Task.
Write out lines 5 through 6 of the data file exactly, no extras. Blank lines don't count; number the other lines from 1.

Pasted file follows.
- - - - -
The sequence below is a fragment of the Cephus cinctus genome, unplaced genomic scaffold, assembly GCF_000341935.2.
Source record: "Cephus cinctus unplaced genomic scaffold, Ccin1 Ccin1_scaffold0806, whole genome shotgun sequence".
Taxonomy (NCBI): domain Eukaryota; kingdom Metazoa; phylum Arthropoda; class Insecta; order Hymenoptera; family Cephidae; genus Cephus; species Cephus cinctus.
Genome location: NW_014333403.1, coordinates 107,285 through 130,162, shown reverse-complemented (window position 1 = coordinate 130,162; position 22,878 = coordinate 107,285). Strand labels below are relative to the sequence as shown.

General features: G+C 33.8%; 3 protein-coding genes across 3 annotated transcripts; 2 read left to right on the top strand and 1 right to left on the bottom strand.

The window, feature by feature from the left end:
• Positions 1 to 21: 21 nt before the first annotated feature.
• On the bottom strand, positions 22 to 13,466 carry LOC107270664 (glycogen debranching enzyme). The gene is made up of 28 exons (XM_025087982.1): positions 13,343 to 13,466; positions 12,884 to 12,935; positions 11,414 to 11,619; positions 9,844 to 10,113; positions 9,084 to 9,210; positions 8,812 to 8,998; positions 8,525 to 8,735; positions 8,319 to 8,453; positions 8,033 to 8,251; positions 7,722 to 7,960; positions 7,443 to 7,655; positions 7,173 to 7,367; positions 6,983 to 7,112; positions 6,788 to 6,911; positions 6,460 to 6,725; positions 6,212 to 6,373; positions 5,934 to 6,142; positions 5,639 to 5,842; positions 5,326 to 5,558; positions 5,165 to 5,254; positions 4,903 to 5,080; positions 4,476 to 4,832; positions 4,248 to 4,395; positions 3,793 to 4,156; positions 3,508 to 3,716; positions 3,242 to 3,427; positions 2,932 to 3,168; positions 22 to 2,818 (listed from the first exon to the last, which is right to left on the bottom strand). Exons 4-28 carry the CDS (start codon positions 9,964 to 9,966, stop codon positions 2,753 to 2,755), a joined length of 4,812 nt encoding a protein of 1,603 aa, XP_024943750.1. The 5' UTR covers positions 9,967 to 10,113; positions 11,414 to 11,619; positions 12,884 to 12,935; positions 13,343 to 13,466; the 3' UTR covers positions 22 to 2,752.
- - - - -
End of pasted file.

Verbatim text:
General features: G+C 33.8%; 3 protein-coding genes across 3 annotated transcripts; 2 read left to right on the top strand and 1 right to left on the bottom strand.

The window, feature by feature from the left end: